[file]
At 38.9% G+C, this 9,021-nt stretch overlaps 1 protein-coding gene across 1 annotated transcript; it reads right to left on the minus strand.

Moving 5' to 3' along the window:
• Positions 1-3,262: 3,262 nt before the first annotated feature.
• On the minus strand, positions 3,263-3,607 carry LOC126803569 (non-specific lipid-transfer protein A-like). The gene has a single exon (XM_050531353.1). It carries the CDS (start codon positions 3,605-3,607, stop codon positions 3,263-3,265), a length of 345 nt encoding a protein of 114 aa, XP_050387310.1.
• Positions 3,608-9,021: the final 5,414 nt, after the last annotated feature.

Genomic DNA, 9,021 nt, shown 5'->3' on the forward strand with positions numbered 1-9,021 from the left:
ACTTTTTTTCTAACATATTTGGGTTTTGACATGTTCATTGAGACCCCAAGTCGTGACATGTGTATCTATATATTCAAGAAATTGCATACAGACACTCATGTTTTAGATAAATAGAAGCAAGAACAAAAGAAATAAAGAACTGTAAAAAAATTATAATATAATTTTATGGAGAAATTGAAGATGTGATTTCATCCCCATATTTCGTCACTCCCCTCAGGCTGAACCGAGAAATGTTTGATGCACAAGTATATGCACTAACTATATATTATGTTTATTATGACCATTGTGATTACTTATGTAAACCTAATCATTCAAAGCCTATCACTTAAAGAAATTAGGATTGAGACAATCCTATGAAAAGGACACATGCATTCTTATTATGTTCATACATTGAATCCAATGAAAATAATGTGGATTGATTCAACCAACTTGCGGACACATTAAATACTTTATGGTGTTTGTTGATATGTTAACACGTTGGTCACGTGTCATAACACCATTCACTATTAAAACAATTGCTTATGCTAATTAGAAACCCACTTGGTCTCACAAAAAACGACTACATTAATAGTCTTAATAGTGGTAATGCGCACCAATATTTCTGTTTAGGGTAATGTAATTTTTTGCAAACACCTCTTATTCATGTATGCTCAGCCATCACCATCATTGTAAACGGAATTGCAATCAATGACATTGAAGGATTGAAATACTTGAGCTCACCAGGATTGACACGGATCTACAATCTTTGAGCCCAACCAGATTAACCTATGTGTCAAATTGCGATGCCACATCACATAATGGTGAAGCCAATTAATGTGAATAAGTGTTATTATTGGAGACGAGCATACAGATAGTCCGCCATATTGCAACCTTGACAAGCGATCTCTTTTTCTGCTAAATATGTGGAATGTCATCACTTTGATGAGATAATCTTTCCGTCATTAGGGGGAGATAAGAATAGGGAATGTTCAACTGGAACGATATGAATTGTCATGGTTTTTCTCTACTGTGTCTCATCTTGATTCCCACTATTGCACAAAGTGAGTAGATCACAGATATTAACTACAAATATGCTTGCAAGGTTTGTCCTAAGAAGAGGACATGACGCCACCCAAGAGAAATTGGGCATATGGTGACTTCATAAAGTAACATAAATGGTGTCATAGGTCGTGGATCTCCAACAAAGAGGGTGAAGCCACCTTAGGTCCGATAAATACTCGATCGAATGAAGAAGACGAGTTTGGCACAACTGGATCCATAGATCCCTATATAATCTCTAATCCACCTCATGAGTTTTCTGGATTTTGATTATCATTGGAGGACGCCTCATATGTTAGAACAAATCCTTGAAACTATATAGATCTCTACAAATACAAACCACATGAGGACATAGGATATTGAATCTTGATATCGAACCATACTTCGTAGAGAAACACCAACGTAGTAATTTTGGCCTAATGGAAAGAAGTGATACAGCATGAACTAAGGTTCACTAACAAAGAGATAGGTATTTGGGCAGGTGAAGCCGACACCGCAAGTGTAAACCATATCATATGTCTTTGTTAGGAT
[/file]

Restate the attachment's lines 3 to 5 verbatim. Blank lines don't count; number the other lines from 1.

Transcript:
• Positions 1-3,262: 3,262 nt before the first annotated feature.
• On the minus strand, positions 3,263-3,607 carry LOC126803569 (non-specific lipid-transfer protein A-like). The gene has a single exon (XM_050531353.1). It carries the CDS (start codon positions 3,605-3,607, stop codon positions 3,263-3,265), a length of 345 nt encoding a protein of 114 aa, XP_050387310.1.
• Positions 3,608-9,021: the final 5,414 nt, after the last annotated feature.